I decided to help my students design their own manifestos again this year. (Here is the link to last year’s post about this.) To get them started thinking about their core beliefs, I first showed them this video from Gretchen Rubin, which I found out about from Larry Ferlazzo.
Then I started giving them words, and just asked them to write or draw whatever came to mind in their notebooks. For example, “Leadership,” was one of the words.
When I said, “Mistakes,” I added, “and try not to just write what your teachers always say – like, ‘We always learn from our mistakes,’ or “Making mistakes helps us to grow.'”
There was silence. Finally, one student said, “You’re really the only one that says that to us, Mrs. Eichholz.” Several of the others nodded in agreement. Then someone mumbled under their breath, “And means it.”
I was stunned. I know I’ve heard other teachers say this. I’ve witnessed it. I’ve seen quotes in their classrooms. It’s repeated all over social media. How could I be the only one they are hearing this from? How could these 5th graders, many who had attended this same school for six years, not have heard this message from anyone but me?
When I thought about it, I came up with several reasons. First of all, many of these students have attended my weekly pull-out class for years. I’ve definitely been consistent about saying that we need to turn mistakes into learning opportunities. In fact, it’s on my own manifesto that I made last year:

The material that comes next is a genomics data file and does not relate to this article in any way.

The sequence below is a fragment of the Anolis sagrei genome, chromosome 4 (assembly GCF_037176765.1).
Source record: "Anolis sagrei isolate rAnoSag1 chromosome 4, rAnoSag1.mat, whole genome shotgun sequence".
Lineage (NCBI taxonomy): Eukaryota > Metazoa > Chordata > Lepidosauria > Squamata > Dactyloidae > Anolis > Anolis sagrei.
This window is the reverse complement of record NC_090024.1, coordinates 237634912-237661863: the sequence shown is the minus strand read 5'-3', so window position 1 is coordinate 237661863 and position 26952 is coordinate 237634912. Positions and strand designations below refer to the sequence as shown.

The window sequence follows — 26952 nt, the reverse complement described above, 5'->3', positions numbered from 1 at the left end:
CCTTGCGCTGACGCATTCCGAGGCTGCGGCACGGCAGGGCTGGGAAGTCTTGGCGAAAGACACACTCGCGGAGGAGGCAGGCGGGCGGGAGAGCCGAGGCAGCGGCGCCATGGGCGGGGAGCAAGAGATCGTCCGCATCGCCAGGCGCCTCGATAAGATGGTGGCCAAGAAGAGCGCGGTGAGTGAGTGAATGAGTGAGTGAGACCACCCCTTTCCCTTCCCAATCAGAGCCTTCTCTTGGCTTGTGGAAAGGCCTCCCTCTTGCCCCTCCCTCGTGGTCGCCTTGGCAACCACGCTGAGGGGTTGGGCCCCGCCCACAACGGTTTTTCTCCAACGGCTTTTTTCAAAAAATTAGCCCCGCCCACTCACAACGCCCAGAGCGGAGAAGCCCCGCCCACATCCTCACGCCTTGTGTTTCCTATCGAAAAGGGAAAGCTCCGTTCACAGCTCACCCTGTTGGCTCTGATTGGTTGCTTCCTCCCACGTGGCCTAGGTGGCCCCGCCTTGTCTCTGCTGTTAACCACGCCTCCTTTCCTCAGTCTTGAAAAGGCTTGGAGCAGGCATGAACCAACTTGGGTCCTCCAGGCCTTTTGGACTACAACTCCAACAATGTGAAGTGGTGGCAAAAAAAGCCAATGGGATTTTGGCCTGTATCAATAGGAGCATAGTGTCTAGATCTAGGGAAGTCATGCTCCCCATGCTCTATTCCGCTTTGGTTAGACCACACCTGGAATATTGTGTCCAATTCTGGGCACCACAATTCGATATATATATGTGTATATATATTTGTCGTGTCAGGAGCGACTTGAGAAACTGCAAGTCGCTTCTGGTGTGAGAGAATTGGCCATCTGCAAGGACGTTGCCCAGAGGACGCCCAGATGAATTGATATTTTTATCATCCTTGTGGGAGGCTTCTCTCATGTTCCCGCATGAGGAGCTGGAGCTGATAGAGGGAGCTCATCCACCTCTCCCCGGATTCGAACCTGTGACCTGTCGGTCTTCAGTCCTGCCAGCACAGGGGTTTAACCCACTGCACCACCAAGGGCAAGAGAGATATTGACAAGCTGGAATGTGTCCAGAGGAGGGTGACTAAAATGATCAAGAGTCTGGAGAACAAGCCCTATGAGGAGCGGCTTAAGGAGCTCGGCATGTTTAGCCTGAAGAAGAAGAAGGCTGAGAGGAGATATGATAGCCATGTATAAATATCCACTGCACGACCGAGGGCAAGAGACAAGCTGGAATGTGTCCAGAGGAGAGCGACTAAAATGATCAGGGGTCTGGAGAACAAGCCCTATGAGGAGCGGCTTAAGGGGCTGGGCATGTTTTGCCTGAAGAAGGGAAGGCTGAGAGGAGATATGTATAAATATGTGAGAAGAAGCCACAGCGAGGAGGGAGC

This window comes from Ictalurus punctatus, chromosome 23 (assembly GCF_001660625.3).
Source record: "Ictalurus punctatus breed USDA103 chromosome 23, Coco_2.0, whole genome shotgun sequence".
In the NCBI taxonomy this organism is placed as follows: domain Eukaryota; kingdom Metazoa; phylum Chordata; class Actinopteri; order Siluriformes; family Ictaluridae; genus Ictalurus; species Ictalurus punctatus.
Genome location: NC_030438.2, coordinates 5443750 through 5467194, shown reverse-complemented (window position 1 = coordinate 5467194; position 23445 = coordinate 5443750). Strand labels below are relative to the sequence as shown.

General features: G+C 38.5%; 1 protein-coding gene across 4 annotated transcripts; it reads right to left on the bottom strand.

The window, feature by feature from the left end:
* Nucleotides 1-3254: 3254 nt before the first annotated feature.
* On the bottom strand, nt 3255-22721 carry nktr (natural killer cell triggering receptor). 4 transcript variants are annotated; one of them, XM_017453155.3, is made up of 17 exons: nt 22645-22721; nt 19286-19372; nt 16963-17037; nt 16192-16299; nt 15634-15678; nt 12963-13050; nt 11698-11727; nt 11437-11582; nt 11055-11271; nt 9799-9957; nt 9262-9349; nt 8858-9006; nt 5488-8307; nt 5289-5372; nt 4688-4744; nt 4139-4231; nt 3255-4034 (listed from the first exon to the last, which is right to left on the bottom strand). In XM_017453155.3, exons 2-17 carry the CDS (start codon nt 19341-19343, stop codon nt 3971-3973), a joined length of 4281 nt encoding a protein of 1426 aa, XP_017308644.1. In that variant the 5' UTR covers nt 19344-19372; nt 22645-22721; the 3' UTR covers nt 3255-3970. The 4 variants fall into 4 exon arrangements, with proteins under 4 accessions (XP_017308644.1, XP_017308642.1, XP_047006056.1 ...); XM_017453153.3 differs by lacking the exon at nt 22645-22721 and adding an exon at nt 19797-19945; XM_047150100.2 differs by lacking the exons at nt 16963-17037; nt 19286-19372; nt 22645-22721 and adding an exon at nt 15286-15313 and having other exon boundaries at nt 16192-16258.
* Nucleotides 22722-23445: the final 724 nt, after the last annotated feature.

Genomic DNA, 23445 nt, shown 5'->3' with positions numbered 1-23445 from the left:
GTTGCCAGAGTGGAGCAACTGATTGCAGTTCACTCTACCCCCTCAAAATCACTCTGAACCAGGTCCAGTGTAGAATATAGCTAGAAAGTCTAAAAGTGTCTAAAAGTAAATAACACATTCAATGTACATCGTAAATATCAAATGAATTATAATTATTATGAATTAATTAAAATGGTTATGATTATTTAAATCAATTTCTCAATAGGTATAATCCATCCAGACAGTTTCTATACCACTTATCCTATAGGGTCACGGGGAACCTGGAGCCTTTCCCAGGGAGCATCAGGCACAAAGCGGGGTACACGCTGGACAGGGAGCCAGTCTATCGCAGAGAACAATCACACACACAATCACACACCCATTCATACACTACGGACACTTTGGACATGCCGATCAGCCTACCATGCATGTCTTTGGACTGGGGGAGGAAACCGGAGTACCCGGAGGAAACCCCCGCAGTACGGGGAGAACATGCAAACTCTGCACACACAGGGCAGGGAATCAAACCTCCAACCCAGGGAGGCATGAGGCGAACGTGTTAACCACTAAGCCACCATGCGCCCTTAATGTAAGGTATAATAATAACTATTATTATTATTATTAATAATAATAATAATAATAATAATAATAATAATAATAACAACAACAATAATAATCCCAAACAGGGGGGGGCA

Secondly, and more importantly probably, I don’t just say it. I make a daily effort to praise the hard work that students do in my class and the mistakes they’ve learned from. I let them use pen whenever they want so they often have a permanent record of their mistakes. I try not to praise students who finish first, even if they get the whole thing correct. Instead, I say, “Gosh, I guess I need to make it harder next time!” I constantly tell my students about my own mistakes. Sometimes I do hard riddles or math problems with them so they can see all of my “mess ups” as I try to figure them out. Finally, we spend a lot of time on improving things – getting and giving feedback and making things better.
In a regular classroom, these things are hard to do. The way our school system is set up, you are rewarded for perfection, not struggle. Unfortunately, students know that you’re still going to get points taken off if you make a mistake, so it makes it difficult for them to embrace them. And there is rarely time to spend on improvement if you want to stick to the scope and sequence.
I just read The Culture Code (a book I’ll be reviewing next week on this blog), by Daniel Coyle. In the book, Coyle tells the story of Johnson and Johnson’s manifesto – which they call, “The Credo.” The first part of the “Credo” states, “We believe our first responsibility is to the doctors, nurses and patients, to mothers and fathers and all others who use our products and services.” According to Coyle, the company regularly reviews this “Credo” to make sure it still aligns with their mission. It informs important decisions. For example, when the Tylenol poisoning crisis happened, Johnson and Johnson took all of its Tylenol off the shelves at a cost of $100 million, despite the advice of many experts who thought this was not necessary. It initially cost the company quite a bit, but they stood by their “Credo.” When the public realized that this corporation valued the lives of its customers over its bottom line, market shares in Tylenol actually began to rise.
Like Johnson and Johnson, we educators need to decide what our beliefs are and make our actions consistent with them to the greatest extent possible. If we want students to be willing to take more risks, become independent thinkers, we have to stop penalizing them for it.